Gentrification is a legitimate issue, and I see the commentary Spike was going for, but it fell quite short. 

[3] The characters remain mostly undeveloped and the story, while it has its high points, is largely pointless and unresolved. 

[4] The infamous American director and producer always stood strong by telling the stories of minorities in all his films. Nola Darling doesn’t like labels and she doesn’t like to be owned…

-Excerpts from IMDB reviews

Do you remember the black and white 1986 film of the same title directed by 29 y.o. unknown Spike Lee? I saw it about 10 yrs ago, and wasn’t that impressed; lead actress (Tracy Camilla Johns) looked rather uncomfortable in front of the camera. Lee (who also played Mars Blackmon- to save money on actors) was memorable; he had the catchy phrase: “Please baby, baby, baby, please!” Lee refers to Mars as “the original sneakerhead” (someone who collects, trades, or admires sneakers as a hobby). Critics complained that the film was too much from a man’s POV (which Lee admitted; he was inspired by male friends who dated several women at the same time).

As a more mature man, as well as a husband and father, Lee re-imagined the story of Brooklyn artist Nola Darling (the gorgeous DeWanda Wise, recently seen on Shots Fired and Underground). Lee is aided by a cadre of strong, successful African-American women: his wife Tonya (a producer), his sister Joie (who plays Nola’s supportive mom), Pulitzer Prize winner Lynn Nottage, as well as other female writers and directors. Wow, this is an impressive group! And I MUST note how well Joie Lee is aging, too.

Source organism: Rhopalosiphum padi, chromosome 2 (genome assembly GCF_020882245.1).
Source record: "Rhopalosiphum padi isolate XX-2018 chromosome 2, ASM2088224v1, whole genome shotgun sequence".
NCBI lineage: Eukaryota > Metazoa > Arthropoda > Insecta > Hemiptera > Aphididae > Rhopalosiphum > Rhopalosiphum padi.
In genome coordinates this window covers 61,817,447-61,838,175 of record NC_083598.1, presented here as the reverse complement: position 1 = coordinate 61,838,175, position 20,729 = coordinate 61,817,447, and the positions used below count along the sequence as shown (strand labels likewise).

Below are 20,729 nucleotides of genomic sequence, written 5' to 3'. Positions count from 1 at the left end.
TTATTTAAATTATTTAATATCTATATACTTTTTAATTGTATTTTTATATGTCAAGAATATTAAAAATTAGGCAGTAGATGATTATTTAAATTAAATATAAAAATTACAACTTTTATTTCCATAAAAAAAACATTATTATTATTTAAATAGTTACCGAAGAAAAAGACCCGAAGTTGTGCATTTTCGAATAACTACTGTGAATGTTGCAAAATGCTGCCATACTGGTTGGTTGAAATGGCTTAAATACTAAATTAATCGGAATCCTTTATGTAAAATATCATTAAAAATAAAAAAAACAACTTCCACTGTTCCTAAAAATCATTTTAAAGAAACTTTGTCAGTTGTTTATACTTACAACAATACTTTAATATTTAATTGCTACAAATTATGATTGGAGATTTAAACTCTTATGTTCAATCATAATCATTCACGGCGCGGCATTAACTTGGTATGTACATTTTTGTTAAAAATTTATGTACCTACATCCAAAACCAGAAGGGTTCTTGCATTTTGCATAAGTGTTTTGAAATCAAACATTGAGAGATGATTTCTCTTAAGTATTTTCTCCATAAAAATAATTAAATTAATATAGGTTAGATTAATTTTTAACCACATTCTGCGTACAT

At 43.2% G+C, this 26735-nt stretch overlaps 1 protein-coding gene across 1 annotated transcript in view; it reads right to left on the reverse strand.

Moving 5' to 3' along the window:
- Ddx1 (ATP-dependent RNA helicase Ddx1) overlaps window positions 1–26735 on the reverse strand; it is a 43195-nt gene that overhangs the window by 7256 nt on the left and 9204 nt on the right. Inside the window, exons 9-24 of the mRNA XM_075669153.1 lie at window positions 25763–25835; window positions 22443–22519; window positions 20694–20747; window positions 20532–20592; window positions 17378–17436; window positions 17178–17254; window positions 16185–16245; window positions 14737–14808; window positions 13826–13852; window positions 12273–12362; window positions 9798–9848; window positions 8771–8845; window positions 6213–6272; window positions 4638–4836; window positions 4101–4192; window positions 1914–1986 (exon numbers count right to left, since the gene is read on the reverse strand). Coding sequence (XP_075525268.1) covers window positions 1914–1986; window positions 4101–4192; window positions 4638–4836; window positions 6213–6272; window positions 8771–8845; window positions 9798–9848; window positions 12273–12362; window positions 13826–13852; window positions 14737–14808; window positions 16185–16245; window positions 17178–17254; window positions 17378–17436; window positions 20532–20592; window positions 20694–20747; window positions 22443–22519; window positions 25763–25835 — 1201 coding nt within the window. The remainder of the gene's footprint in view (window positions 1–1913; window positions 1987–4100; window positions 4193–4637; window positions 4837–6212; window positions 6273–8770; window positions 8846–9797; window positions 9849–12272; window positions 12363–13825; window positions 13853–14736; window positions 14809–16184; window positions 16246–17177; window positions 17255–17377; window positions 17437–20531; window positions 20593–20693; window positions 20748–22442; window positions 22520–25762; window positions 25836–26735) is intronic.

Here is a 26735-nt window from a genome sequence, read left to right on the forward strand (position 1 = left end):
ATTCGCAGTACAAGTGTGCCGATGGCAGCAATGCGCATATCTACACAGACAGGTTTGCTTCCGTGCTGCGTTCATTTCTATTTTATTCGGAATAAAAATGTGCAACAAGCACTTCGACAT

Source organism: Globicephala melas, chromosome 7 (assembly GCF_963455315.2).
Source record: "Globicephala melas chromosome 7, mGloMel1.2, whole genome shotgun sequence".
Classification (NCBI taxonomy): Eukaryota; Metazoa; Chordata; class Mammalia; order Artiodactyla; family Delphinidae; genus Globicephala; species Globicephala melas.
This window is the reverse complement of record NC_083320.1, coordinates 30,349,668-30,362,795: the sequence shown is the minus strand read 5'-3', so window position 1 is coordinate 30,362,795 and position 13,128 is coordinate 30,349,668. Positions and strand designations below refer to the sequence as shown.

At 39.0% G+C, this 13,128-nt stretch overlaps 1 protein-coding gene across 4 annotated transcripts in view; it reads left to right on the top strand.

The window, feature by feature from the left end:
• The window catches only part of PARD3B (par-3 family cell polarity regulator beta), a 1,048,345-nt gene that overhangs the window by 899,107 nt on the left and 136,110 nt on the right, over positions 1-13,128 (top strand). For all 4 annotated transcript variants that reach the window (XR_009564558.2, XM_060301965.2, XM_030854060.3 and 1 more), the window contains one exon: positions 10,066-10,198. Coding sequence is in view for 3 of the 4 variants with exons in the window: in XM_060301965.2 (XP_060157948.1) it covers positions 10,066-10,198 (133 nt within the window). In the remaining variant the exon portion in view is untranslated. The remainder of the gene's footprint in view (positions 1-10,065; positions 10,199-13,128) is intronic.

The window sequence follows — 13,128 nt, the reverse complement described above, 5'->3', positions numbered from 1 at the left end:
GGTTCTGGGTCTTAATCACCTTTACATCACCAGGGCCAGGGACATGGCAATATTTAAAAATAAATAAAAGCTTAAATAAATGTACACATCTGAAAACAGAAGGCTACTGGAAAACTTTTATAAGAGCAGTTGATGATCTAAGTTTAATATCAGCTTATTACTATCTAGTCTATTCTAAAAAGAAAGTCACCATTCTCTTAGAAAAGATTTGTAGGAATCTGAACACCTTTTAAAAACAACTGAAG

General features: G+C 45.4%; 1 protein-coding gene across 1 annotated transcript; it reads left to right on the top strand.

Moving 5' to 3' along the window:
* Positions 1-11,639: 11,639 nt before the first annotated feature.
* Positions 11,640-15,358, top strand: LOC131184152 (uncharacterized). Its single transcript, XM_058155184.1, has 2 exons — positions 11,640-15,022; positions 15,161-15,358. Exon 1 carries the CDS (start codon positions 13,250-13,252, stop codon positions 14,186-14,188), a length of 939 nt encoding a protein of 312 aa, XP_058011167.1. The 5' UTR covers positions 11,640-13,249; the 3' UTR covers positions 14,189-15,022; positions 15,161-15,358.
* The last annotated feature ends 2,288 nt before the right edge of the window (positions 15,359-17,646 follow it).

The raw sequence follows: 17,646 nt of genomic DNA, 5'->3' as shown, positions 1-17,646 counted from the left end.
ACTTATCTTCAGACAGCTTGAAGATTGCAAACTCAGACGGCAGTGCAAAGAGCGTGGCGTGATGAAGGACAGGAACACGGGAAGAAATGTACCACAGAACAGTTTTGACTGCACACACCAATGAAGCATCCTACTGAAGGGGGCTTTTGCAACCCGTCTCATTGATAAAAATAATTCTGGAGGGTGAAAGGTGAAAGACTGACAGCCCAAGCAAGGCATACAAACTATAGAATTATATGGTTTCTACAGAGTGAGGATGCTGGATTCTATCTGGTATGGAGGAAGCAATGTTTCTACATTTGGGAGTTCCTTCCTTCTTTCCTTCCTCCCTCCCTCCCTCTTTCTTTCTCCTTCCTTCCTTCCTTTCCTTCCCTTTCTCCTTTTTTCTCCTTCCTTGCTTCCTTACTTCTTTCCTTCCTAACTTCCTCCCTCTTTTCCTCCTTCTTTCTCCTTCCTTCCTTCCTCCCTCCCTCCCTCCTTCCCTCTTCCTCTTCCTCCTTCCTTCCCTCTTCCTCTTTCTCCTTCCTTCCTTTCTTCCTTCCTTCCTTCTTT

The three men in Nola’s life (NOT to be referred to as “boyfriends!”) are played by some fine (and fine looking- LOL) up-and-coming actors, most notably Anthony Ramos (Mars), who was in the original cast of Broadway’s Hamilton. Ramos (who is of Puerto Rican heritage) brings an innocence, sense of fun, and lightheartedness to his part of the story.  Though he still lives w/ his older sis in the projects, Mars has a job fixing bikes at a hipster coffee/bike place. I was also impressed by Lyriq Bent (who plays the slightly older/wealthy/married father- Jamie Overstreet); this actor hails from Canada and is very believable in the heavier/emotional scenes. Without Jamie’s (financial) support, Nola wouldn’t be able to support herself as well as she does. We also get a sense that Jamie is the one that will fall for Nola in the end; he’s in a (now loveless) marriage, but a good role model for his preteen son.  Rounding out the main male leads is Cleo Anthony (biracial, French-speaking, model/photographer Greer Childs). This seems like the man that gets Nola’s lifestyle the best; he is focused more on his career and playing the field, not finding a serious relationship (unlike Mars and Jamie). But wait, there aren’t ONLY men involved w/ Nola!